International laws and customs are also catching up. The International Chamber of Commerce has issued a supplement to its Uniform Customs and Practices, which governs the issuance of letters of credit. Called eUCP, the supplement defines rules for the issuance and acceptance of electronic trade documents. "After 10 years, there will be virtually no paper-based trade documentation," according to Neil Chantry of HSBC London, a member of the task force that created the supplement.

Yet eUCP also raises challenges, such as the question of what constitutes an original document in the electronic world. "We're all working toward the goal of taking export documents and making them electronic," said Mike Yavorsky, head of product management at Bank One's global trade services division. "But the legal framework doesn't exist yet where we can keep them electronic."

Bureaucratic red tape is primarily to blame. "What causes these documents to turn into paper is government regulations," he said. "Bangladesh has no ability to receive electronically. You've got to have a stamp on a certificate."

HUBS AND SPOKES
Still, that hasn't deterred banks from Web-enabling their trade finance businesses. Bank One, for example, offers Trade Channel, an Internet-based tool for creating, modifying and sending letters of credit and collections. "It allows our customers to conduct a range of transactions, including import, export and standby letters of credit, collections, inquiries and intraday reporting," Yavorsky said.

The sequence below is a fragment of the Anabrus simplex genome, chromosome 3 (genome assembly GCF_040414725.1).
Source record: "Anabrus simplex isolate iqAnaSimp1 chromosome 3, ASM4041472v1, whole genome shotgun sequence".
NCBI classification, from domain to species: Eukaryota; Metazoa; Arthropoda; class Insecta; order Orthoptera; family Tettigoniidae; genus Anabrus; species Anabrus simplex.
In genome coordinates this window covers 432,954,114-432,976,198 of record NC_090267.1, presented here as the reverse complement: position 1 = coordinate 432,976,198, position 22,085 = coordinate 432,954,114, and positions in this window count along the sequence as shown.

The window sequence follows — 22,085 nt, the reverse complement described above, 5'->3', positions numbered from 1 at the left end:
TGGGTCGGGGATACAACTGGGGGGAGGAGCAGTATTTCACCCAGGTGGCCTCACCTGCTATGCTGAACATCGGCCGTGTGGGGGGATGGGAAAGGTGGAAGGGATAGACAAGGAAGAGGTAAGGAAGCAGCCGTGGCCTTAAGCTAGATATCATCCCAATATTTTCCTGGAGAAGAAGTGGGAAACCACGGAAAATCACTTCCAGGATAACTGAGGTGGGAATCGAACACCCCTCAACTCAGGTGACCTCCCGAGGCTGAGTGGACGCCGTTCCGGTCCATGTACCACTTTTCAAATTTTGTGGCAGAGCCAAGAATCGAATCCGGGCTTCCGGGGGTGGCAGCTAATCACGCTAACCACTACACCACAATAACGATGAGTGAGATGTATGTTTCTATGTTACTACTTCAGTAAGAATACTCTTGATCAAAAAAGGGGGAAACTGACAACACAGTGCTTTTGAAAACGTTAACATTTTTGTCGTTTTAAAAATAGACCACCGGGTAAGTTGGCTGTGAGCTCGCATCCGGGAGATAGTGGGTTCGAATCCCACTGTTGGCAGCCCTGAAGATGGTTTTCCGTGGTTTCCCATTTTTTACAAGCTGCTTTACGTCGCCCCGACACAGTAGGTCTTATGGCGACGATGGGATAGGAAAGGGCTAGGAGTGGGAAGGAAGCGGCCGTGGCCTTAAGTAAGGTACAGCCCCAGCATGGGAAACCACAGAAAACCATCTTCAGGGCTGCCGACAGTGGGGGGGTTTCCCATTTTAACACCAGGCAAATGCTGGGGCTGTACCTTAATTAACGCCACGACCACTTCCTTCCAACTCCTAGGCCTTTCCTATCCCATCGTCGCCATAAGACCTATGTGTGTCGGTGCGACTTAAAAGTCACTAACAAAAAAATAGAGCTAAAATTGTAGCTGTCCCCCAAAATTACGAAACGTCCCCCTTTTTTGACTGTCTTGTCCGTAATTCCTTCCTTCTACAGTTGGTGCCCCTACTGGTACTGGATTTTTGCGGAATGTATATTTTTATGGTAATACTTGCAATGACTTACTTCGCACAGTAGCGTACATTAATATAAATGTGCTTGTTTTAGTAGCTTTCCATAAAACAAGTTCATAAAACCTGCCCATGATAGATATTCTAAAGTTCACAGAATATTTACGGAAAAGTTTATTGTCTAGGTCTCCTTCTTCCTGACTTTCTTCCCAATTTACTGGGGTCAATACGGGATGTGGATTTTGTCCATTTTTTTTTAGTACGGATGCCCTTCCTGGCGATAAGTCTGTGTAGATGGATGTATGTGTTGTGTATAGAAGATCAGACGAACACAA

Trade Channel is powered by Trade Finance, a software product from Atlanta-based S1 that provides templates for letters of credit and collections, and facilitates straight-through processing to improve efficiency and accuracy for both bank and customer.

Trade Finance is aimed not at large multinational corporations, which tend to favor custom-tailored solutions, but at the vast tier of middle market companies.

"We've got a bunch of high-end users we're customizing products for, but there's a broader segment of the population that's mid-corporate. S1 fits that marketplace like a glove," Yavorsky said.